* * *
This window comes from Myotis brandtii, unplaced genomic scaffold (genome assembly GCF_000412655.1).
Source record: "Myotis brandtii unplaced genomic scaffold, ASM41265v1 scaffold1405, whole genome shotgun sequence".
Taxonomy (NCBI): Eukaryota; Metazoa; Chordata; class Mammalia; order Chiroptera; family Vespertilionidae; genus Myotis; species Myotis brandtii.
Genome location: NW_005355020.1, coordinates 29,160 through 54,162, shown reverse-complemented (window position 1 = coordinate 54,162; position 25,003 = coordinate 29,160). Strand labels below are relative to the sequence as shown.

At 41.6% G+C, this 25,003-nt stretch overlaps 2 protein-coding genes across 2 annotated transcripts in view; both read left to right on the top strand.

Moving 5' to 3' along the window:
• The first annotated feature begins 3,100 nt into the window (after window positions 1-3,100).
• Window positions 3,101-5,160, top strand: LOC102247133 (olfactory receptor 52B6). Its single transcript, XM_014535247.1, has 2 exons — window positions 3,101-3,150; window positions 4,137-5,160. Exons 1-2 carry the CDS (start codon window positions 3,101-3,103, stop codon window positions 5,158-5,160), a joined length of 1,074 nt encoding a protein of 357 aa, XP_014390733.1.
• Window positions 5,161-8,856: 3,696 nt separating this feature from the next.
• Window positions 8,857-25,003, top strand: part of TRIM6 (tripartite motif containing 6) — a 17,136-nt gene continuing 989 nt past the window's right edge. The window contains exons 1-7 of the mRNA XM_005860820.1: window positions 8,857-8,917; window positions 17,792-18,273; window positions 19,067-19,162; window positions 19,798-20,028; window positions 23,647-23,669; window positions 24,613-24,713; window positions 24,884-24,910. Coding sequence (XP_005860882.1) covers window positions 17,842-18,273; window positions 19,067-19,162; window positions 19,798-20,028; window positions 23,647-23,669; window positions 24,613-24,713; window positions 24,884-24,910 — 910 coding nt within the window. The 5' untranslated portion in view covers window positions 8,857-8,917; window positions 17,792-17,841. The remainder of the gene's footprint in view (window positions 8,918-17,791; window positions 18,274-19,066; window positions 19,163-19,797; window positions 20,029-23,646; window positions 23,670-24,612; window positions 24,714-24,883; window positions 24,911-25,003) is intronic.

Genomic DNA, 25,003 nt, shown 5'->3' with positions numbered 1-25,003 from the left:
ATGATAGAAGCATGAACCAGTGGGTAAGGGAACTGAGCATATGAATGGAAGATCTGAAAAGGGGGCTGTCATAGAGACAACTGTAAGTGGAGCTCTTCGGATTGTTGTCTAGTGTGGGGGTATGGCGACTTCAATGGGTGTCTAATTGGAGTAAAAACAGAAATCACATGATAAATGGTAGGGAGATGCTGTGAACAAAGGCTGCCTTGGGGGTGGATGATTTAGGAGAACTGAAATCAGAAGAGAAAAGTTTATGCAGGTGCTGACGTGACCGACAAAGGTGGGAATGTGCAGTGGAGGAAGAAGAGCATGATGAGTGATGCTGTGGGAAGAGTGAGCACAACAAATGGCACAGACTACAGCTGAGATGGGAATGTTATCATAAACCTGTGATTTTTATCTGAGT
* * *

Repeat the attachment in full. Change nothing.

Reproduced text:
This window comes from Myotis brandtii, unplaced genomic scaffold (genome assembly GCF_000412655.1).
Source record: "Myotis brandtii unplaced genomic scaffold, ASM41265v1 scaffold1405, whole genome shotgun sequence".
Taxonomy (NCBI): Eukaryota; Metazoa; Chordata; class Mammalia; order Chiroptera; family Vespertilionidae; genus Myotis; species Myotis brandtii.
Genome location: NW_005355020.1, coordinates 29,160 through 54,162, shown reverse-complemented (window position 1 = coordinate 54,162; position 25,003 = coordinate 29,160). Strand labels below are relative to the sequence as shown.

At 41.6% G+C, this 25,003-nt stretch overlaps 2 protein-coding genes across 2 annotated transcripts in view; both read left to right on the top strand.

Moving 5' to 3' along the window:
• The first annotated feature begins 3,100 nt into the window (after window positions 1-3,100).
• Window positions 3,101-5,160, top strand: LOC102247133 (olfactory receptor 52B6). Its single transcript, XM_014535247.1, has 2 exons — window positions 3,101-3,150; window positions 4,137-5,160. Exons 1-2 carry the CDS (start codon window positions 3,101-3,103, stop codon window positions 5,158-5,160), a joined length of 1,074 nt encoding a protein of 357 aa, XP_014390733.1.
• Window positions 5,161-8,856: 3,696 nt separating this feature from the next.
• Window positions 8,857-25,003, top strand: part of TRIM6 (tripartite motif containing 6) — a 17,136-nt gene continuing 989 nt past the window's right edge. The window contains exons 1-7 of the mRNA XM_005860820.1: window positions 8,857-8,917; window positions 17,792-18,273; window positions 19,067-19,162; window positions 19,798-20,028; window positions 23,647-23,669; window positions 24,613-24,713; window positions 24,884-24,910. Coding sequence (XP_005860882.1) covers window positions 17,842-18,273; window positions 19,067-19,162; window positions 19,798-20,028; window positions 23,647-23,669; window positions 24,613-24,713; window positions 24,884-24,910 — 910 coding nt within the window. The 5' untranslated portion in view covers window positions 8,857-8,917; window positions 17,792-17,841. The remainder of the gene's footprint in view (window positions 8,918-17,791; window positions 18,274-19,066; window positions 19,163-19,797; window positions 20,029-23,646; window positions 23,670-24,612; window positions 24,714-24,883; window positions 24,911-25,003) is intronic.

Genomic DNA, 25,003 nt, shown 5'->3' with positions numbered 1-25,003 from the left:
ATGATAGAAGCATGAACCAGTGGGTAAGGGAACTGAGCATATGAATGGAAGATCTGAAAAGGGGGCTGTCATAGAGACAACTGTAAGTGGAGCTCTTCGGATTGTTGTCTAGTGTGGGGGTATGGCGACTTCAATGGGTGTCTAATTGGAGTAAAAACAGAAATCACATGATAAATGGTAGGGAGATGCTGTGAACAAAGGCTGCCTTGGGGGTGGATGATTTAGGAGAACTGAAATCAGAAGAGAAAAGTTTATGCAGGTGCTGACGTGACCGACAAAGGTGGGAATGTGCAGTGGAGGAAGAAGAGCATGATGAGTGATGCTGTGGGAAGAGTGAGCACAACAAATGGCACAGACTACAGCTGAGATGGGAATGTTATCATAAACCTGTGATTTTTATCTGAGT